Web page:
Title: The Story of Ain't
Author: David Skinner
Year: 2012
Publisher: Harper Perennial
ISBN: 978-0062027467

The earliest memory I have of what a contentious issue a dictionary can be is Samuel Johnson's definition of a patron, which I take the liberty to quote here: "...commonly a wretch who supports with insolence and is paid with flattery". This was in a letter to the Earl of Chesterfield, who Mr. Johnson had written this letter hoping for support.

I did not think a dictionary was anything other than an automatically loved or at worst indifferently appreciated tool. This view began to change when I joined E2. I read a few entries about how people like Webster 1913 partly because it is not bound by copyright and partly because some of the definitions are quaint. Then I read an article somewhere about how someone has a favorite dictionary. I found that odd because it did not occur to me that dictionaries would differ according to publisher. And now after reading this book, I feel a bit dumb that it did not even occur to me that they would also differ according to edition.

This book is about Merriam-Webster's Third New International Dictionary published in 1961. Its publication caused quite a furor, which (as evidenced by this book) is not over. Among the many accusations leveled at it is that it was permissive. Prior editions and other dictionaries had been prescriptive. Laying down the law not just on spelling and pronunciation, but on usage i.e. what is correct language and what is not. The 3rd took a different approach, a descriptive one. This decision was partly based on the increasing sophistication of linguistics which questioned many of the rules about correct usage. Linguistics argued that correctness lay in how a language is actually spoken by the majority of its speakers rather than in rules promulgated by some long dead self appointed "they". This would apply especially to English, since it doesn't have an analogue to the Académie Française, an institution dedicated to guarding the purity of French. That's where the title came from, the dictionary did not label ain't as vulgar or slang or any other denigrating label. While this view makes sense, and the editors of the 3rd argued that the dictionary is not the language, being just a record of words and their usage, I find myself siding a bit (even though at the end I see the error of my ways) with those who argued that a dictionary should be authoritative. The style of those who speak it best, meaning those who transmit information in the most comprehensible and/or attractive manner, should be taken as the model. I believe that function comes before form, but that does not mean that form should be jettisoned altogether.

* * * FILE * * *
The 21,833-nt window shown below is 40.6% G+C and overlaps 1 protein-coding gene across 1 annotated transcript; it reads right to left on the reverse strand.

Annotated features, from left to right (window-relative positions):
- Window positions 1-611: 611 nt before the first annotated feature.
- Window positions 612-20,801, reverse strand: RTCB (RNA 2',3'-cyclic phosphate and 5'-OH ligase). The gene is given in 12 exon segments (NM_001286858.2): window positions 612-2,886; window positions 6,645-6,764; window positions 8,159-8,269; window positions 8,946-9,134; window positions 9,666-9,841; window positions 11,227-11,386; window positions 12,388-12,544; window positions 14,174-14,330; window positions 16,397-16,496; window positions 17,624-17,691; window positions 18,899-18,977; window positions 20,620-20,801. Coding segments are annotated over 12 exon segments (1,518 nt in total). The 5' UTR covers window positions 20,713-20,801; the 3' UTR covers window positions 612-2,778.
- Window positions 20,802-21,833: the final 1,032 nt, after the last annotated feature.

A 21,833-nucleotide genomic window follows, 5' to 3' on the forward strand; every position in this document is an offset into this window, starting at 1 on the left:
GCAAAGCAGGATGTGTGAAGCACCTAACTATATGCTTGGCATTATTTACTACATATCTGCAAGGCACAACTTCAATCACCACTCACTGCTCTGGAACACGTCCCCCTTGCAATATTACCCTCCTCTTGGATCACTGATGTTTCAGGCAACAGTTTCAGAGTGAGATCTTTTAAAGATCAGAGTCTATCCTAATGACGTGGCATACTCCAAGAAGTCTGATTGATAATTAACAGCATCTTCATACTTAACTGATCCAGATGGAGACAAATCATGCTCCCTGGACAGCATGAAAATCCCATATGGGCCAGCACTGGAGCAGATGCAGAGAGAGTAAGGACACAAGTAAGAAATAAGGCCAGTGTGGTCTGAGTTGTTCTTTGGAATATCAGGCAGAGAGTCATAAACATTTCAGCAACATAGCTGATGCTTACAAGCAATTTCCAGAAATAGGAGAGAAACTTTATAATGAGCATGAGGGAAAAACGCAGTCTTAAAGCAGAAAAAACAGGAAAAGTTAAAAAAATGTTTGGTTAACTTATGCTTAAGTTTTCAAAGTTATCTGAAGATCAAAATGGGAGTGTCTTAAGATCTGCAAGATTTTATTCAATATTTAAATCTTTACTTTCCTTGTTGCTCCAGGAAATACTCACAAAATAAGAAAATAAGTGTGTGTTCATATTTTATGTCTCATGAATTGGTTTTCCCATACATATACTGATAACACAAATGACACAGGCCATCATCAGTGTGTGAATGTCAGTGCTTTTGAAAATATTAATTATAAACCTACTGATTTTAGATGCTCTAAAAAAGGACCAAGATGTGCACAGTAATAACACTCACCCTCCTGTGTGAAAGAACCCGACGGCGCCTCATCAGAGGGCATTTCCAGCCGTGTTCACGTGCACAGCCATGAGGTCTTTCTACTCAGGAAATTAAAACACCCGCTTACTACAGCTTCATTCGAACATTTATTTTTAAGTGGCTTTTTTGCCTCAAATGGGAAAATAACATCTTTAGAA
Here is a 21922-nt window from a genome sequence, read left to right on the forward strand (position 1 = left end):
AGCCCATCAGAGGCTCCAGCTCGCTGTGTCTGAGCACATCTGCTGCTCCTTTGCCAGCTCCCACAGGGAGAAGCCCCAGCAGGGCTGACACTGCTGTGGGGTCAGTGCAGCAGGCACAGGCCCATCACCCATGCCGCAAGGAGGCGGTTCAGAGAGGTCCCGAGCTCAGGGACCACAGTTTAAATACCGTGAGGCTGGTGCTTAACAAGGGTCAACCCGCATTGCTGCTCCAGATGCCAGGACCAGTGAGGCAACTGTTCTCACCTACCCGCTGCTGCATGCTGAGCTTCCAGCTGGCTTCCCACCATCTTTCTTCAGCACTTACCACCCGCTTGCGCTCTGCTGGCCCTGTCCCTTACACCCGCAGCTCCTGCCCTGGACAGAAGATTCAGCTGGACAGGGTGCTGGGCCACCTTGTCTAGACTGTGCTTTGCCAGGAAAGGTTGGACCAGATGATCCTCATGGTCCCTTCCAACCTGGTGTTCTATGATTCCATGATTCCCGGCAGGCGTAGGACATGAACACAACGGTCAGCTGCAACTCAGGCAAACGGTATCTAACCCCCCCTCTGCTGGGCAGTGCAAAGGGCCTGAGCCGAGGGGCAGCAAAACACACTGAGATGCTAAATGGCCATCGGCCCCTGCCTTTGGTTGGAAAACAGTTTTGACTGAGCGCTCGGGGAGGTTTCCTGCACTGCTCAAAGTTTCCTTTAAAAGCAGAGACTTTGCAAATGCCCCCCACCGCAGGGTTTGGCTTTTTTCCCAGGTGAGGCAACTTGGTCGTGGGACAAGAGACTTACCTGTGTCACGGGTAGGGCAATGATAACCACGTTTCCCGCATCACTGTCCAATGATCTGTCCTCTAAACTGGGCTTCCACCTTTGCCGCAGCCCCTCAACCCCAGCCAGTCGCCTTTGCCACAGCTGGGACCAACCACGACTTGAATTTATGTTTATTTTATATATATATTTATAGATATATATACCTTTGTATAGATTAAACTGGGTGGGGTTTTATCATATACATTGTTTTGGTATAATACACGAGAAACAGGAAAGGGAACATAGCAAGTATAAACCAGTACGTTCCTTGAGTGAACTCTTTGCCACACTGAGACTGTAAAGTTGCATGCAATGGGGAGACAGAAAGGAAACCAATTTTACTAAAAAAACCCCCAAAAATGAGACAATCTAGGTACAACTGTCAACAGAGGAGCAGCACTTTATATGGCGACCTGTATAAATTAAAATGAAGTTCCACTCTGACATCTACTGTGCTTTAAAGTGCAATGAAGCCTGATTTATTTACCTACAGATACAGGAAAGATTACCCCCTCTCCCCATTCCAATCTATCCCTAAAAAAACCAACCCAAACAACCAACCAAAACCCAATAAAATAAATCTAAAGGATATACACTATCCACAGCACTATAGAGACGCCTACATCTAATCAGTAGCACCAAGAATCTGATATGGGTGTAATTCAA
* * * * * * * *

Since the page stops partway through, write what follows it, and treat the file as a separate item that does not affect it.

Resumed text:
Another reason why it was disliked is that since the editors had decided a dictionary is not "THE AUTHORITY", they had to make the decision not to try and make it all things to all men. Dictionaries before it had been a bit like encyclopedias. They'd had entries about eminent people and notable events. These were all cut out of the 3rd edition. The decision to do so was also based on a constraint. Many new words had been added to the language since the 2nd edition was published. Adding all those new words (many of them technical and scientific and thus requiring detailed definitions and thus space) would have made the dictionary impossibly huge. The editors wanted the book to be 1 volume.